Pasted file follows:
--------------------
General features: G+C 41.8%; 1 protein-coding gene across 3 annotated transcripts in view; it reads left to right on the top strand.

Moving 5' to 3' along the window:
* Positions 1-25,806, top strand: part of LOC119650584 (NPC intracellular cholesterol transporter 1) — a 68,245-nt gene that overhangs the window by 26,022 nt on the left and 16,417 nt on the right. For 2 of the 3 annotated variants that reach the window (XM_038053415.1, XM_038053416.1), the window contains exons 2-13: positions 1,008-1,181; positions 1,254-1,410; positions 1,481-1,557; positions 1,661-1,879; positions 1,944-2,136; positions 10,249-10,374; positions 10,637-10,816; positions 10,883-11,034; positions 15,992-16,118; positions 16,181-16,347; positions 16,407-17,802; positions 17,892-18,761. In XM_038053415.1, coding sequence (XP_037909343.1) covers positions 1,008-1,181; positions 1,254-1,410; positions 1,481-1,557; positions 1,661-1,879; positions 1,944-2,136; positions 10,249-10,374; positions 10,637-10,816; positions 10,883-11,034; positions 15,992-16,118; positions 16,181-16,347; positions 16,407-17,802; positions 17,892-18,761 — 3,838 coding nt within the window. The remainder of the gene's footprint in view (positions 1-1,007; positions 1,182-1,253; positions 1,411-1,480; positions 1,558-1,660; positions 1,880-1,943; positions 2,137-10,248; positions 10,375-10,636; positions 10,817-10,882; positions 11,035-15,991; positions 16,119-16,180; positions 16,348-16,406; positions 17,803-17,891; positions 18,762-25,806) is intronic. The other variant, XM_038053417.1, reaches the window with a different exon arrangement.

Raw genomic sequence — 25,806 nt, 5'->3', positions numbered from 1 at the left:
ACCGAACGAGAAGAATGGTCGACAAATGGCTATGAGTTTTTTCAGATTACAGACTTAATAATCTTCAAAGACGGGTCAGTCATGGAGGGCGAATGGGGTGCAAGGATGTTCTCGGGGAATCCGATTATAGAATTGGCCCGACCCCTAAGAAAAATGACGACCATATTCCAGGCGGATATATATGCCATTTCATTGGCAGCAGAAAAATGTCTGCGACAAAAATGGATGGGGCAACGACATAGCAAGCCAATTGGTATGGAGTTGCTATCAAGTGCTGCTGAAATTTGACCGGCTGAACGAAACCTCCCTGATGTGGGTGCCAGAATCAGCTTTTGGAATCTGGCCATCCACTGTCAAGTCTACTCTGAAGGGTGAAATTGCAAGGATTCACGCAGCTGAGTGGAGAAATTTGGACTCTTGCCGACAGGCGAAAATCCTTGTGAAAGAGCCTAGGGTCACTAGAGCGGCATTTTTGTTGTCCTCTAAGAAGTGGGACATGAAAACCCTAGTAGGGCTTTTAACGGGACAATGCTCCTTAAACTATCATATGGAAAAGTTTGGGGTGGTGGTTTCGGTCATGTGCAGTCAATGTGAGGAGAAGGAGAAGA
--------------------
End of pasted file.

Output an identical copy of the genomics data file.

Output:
General features: G+C 41.8%; 1 protein-coding gene across 3 annotated transcripts in view; it reads left to right on the top strand.

Moving 5' to 3' along the window:
* Positions 1-25,806, top strand: part of LOC119650584 (NPC intracellular cholesterol transporter 1) — a 68,245-nt gene that overhangs the window by 26,022 nt on the left and 16,417 nt on the right. For 2 of the 3 annotated variants that reach the window (XM_038053415.1, XM_038053416.1), the window contains exons 2-13: positions 1,008-1,181; positions 1,254-1,410; positions 1,481-1,557; positions 1,661-1,879; positions 1,944-2,136; positions 10,249-10,374; positions 10,637-10,816; positions 10,883-11,034; positions 15,992-16,118; positions 16,181-16,347; positions 16,407-17,802; positions 17,892-18,761. In XM_038053415.1, coding sequence (XP_037909343.1) covers positions 1,008-1,181; positions 1,254-1,410; positions 1,481-1,557; positions 1,661-1,879; positions 1,944-2,136; positions 10,249-10,374; positions 10,637-10,816; positions 10,883-11,034; positions 15,992-16,118; positions 16,181-16,347; positions 16,407-17,802; positions 17,892-18,761 — 3,838 coding nt within the window. The remainder of the gene's footprint in view (positions 1-1,007; positions 1,182-1,253; positions 1,411-1,480; positions 1,558-1,660; positions 1,880-1,943; positions 2,137-10,248; positions 10,375-10,636; positions 10,817-10,882; positions 11,035-15,991; positions 16,119-16,180; positions 16,348-16,406; positions 17,803-17,891; positions 18,762-25,806) is intronic. The other variant, XM_038053417.1, reaches the window with a different exon arrangement.

Raw genomic sequence — 25,806 nt, 5'->3', positions numbered from 1 at the left:
ACCGAACGAGAAGAATGGTCGACAAATGGCTATGAGTTTTTTCAGATTACAGACTTAATAATCTTCAAAGACGGGTCAGTCATGGAGGGCGAATGGGGTGCAAGGATGTTCTCGGGGAATCCGATTATAGAATTGGCCCGACCCCTAAGAAAAATGACGACCATATTCCAGGCGGATATATATGCCATTTCATTGGCAGCAGAAAAATGTCTGCGACAAAAATGGATGGGGCAACGACATAGCAAGCCAATTGGTATGGAGTTGCTATCAAGTGCTGCTGAAATTTGACCGGCTGAACGAAACCTCCCTGATGTGGGTGCCAGAATCAGCTTTTGGAATCTGGCCATCCACTGTCAAGTCTACTCTGAAGGGTGAAATTGCAAGGATTCACGCAGCTGAGTGGAGAAATTTGGACTCTTGCCGACAGGCGAAAATCCTTGTGAAAGAGCCTAGGGTCACTAGAGCGGCATTTTTGTTGTCCTCTAAGAAGTGGGACATGAAAACCCTAGTAGGGCTTTTAACGGGACAATGCTCCTTAAACTATCATATGGAAAAGTTTGGGGTGGTGGTTTCGGTCATGTGCAGTCAATGTGAGGAGAAGGAGAAGA